Add to GoodReads

Women Politicking Politely

Advancing Feminism in the 1960s and 1970s

Kimberly Wilmot Voss

This book includes the relatively unknown stories of six important women who laid the foundation for improving women’s equality in the U.S. While they largely worked behind the scenes, they made a significant impact. In the group are two female political operatives who worked behind the scenes along with four female journalists who also occasionally worked within government to advance women’s rights during the 1950s through the 1970s. Much of it centers on Washington, D.C., as well as the more unlikely cities of Madison, Wisconsin and Miami, Florida. It includes the story of a women’s page journalist who published an official government report in her newspaper section when the White House refused to release it. This book documents the stories of women who organized to help gain employment for other women and also worked to raise the stature of homemakers. Numerous other issues for women were also addressed. The fight for equality became more visible in the 1960s although the foundation had been laid as early as the 1950s, fueled by the post-World War II era. Change was initiated by a mix of women in government and women in the news media – at times going back and forth in those positions. These particular women were chosen because of their interactions with each other as they rallied around a common cause and because their names were overshadowed by other women’s liberation leaders. It is not meant to be an exhaustive story of the fight for women’s rights but rather an addition to the great memoirs and scholarship that already exist. « less more »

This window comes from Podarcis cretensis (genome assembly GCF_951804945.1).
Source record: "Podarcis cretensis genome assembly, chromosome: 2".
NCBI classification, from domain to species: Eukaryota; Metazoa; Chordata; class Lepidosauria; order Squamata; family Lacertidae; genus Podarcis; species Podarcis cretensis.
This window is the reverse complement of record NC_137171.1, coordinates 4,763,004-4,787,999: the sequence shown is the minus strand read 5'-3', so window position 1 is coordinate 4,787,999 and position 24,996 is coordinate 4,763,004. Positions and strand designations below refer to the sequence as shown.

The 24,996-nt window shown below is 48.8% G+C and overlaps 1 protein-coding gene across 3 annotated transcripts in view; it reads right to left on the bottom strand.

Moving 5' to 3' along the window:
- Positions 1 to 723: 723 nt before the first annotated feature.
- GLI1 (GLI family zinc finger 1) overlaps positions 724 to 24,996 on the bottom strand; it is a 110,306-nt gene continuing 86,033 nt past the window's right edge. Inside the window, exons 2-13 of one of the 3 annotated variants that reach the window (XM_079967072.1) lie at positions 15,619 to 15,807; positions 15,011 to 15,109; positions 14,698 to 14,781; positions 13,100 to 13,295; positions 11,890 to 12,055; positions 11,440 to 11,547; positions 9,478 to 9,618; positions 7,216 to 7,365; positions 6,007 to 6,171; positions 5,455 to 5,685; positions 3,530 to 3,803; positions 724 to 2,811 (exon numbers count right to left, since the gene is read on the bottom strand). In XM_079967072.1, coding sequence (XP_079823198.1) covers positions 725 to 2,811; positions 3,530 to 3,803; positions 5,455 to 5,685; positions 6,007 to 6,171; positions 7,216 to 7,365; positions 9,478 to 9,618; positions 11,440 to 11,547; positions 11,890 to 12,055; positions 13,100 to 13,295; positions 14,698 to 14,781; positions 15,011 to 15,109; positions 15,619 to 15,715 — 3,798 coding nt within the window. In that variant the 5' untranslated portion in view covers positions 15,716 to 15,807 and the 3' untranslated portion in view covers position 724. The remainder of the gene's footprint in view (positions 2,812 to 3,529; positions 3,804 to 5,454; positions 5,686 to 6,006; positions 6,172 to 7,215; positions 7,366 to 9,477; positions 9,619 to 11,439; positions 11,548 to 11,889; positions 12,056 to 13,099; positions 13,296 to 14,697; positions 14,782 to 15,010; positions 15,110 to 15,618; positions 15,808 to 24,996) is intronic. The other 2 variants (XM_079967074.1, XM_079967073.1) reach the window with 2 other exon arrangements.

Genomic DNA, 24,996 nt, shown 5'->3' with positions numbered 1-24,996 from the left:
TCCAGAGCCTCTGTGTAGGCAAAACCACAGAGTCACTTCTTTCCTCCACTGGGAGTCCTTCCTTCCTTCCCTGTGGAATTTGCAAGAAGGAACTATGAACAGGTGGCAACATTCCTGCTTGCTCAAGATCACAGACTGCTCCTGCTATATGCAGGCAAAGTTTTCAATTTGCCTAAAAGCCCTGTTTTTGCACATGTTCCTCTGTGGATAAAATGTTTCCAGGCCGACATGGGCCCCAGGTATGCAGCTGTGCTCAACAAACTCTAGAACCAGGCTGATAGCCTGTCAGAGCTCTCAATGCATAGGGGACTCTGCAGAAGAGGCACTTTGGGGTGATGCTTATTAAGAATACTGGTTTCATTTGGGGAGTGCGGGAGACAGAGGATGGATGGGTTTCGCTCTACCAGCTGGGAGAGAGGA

Lexington Books
Pages: 170Size: 6 1/4 x 9 1/2
978-1-4985-2229-8 • Hardback • April 2017 • $90.00 • (£60.00)
978-1-4985-2230-4 • eBook • April 2017 • $85.00 • (£54.95)
Kimberly Wilmot Voss is professor of journalism at the University of Central Florida in Orlando.
Chapter 3: Journalism Organizations, Women Political Writing & Offbeat Washington
Chapter 5: Questions of Feminism, the 1969 Press Conference and the President’s Task Force on Women’s Rights and Responsibilities
Chapter 7: Xilonen, the 1975 United Nations Women’s Year Conference in Mexico City and the 1977 IWY Meeting in Houston
Afterword: What Happened in the Post-Houston Years
About the Author
It is important to know how history influences what we do today. Dr. Voss takes us back to the 1960s and 70s, the era of NOW, the ERA and women’s liberation, when women were fighting for their rights, and tells the stories of six women who became change agents, particularly in the evolution of women and the media. She presents a wonderful picture of the times and captures the spirit of the women who changed how and by whom information important to women was disseminated. This was an important time in history, one of great social change and one this book brings to life.
Lillian Lodge Kopenhaver, Florida International University

In Women Politicking Politely, Dr. Voss not only recovers the lives of six important American women but also illuminates the complicated dynamics of social movements. Historians tend to give outsized attention to outspoken protesters, while overlooking those equally important advocates who do the vital work of documenting, publicizing, fund-raising, and pressuring politicians directly. Voss’s exploration of these understudied “well behaved” women—four journalists and two government operatives—who moved feminism forward rebalances the history of the 1960s and 1970s. Women Politicking Politely is an important contribution to our understanding of the American feminist movement, social movements in general, and the nature of historical memory.
Heather Cox Richardson, Boston College